Why did my Kombucha Bread fail?
I attempted a kombucha bread experiment. Kombucha is a culture of bacteria and yeast, where yeast produce CO2 and alcohol, and the bacteria turn the alcohol into acids, This is not so dissimilar from a sourdough culture, so I though I could maybe make use kombucha instead of yeast or starter.
I know some people successfully bootstrapped a sourdough starter from kombucha, but that's not what I wanted to do. I simply wanted to use the yeast from kombucha to make a bread.
I tried two experiments and they both failed.
For the first one, I simply swapped the water for kombucha, and made a 65% hydrated dough (with salt). This dough increased about 10% in volume in the first few hours, but then stopped rising. I let it overnight. It didn't rise anymore, it had really dried up and it smells pretty foul.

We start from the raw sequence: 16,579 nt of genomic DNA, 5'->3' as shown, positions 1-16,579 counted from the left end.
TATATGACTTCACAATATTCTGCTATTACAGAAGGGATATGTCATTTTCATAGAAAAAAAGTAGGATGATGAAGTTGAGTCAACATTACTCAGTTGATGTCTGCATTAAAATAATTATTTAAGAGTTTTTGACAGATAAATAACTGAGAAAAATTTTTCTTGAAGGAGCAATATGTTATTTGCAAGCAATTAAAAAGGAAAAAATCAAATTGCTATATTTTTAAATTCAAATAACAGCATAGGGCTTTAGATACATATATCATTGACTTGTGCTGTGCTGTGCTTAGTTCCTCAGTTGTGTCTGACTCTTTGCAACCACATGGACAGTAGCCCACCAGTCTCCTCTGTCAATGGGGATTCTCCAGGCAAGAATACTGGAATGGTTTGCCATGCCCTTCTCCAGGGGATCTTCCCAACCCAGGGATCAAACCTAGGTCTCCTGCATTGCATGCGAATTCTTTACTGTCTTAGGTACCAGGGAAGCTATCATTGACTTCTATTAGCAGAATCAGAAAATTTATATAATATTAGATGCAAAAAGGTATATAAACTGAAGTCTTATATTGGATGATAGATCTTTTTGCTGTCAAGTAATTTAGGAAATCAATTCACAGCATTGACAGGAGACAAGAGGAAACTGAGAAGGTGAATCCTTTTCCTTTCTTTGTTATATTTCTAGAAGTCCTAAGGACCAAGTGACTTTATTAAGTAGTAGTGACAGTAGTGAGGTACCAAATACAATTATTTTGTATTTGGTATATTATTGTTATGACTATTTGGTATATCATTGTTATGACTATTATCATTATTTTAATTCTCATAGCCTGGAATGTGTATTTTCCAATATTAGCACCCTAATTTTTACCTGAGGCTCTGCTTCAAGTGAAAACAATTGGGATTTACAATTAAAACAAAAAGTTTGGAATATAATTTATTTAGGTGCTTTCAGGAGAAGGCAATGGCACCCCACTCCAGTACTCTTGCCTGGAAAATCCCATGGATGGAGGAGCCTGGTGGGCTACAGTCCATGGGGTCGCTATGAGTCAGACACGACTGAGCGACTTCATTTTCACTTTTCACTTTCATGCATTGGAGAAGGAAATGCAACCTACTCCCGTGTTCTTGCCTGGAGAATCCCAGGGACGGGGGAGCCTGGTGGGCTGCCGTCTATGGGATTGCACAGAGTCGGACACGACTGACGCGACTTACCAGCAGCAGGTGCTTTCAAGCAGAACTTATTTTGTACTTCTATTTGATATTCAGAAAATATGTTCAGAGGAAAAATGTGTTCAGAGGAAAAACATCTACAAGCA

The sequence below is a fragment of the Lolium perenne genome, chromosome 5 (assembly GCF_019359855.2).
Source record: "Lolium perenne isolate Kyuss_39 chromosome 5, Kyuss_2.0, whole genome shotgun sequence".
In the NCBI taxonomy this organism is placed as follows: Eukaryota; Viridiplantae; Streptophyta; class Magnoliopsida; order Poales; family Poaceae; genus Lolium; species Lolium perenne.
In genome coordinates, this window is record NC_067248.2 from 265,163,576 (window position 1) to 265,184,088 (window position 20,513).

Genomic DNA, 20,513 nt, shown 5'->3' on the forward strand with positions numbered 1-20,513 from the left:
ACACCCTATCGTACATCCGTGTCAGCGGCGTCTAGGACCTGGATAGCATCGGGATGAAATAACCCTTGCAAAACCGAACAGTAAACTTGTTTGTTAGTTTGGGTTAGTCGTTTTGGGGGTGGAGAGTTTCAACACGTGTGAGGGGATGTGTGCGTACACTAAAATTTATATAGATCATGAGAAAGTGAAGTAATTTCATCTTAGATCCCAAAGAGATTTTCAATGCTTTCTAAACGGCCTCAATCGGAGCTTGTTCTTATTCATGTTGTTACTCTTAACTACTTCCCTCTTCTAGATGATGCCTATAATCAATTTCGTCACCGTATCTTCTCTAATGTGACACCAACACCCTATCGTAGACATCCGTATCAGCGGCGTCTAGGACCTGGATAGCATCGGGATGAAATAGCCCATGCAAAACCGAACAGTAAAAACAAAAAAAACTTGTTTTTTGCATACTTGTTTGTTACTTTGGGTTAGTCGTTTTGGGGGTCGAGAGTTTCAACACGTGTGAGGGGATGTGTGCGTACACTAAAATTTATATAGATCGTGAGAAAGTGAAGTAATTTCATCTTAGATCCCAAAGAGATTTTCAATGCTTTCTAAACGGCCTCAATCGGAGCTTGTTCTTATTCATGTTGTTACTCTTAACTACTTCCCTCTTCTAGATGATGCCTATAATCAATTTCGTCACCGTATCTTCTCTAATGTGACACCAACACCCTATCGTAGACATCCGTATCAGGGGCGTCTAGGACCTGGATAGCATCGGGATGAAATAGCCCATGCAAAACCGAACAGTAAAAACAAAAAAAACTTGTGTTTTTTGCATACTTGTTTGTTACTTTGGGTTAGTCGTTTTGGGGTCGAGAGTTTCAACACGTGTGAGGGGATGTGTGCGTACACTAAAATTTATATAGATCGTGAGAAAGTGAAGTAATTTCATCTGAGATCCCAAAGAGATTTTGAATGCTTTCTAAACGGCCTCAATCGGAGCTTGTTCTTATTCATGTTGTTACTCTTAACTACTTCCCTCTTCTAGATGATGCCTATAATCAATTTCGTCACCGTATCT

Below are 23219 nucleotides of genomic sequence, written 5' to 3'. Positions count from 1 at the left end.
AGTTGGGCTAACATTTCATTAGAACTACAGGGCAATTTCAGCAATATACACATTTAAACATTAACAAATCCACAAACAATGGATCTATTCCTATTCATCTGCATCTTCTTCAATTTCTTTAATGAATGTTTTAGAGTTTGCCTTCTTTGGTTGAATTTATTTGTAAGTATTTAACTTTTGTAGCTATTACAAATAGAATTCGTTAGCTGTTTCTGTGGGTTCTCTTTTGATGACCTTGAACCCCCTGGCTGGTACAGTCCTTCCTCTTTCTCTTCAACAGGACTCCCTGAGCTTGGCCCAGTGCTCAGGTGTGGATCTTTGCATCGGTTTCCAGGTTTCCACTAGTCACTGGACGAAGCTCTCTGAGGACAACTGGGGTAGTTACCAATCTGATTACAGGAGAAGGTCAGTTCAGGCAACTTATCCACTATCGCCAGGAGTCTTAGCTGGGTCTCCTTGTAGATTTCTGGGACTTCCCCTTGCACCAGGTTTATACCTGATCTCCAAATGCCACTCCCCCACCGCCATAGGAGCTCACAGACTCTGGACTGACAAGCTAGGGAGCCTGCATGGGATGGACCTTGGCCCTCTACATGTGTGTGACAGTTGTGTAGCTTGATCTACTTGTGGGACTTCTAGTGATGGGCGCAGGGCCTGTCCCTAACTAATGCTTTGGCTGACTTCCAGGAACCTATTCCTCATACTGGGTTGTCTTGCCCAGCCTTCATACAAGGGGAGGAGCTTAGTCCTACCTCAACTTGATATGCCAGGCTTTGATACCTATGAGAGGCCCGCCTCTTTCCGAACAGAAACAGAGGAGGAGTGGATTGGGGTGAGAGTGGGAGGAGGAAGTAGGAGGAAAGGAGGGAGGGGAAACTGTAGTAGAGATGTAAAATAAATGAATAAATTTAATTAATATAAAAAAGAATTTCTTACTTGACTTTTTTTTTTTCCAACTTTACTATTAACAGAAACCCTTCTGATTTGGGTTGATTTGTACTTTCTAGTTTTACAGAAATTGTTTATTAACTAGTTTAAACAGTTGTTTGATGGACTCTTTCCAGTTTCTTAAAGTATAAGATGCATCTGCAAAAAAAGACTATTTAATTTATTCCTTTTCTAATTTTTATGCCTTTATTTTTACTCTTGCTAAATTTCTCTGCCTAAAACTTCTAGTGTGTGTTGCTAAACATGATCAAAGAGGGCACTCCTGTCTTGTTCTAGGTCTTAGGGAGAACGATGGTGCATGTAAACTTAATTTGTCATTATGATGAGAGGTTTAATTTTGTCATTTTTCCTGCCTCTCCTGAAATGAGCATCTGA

For the second one I made a preferment, no salt, 140% hydration, again with kombucha substituting for water, and again I left it overnight. It completely disintegrated, no rise at all as far as I can tell (but maybe it rose and collapsed, I can't say), and it became completely liquid, no gluten at all (is this because the kombucha is acidic?). There's a very think layer of hooch on top. I'd day it's about 50% hooch on top, and 50% flour sediment on the bottom. This one doesn't smell bad though. In fact, it doesn't really smell of anything.
Needless to say, my kombucha is definitely active, it produces a lot of CO2 in the brewing vessel, but it is at the end of its fermentation cycle and it is pretty sour.
Is there any chance this might work at all? I know people bake with yeast water, and I thought kombucha might be similar enough.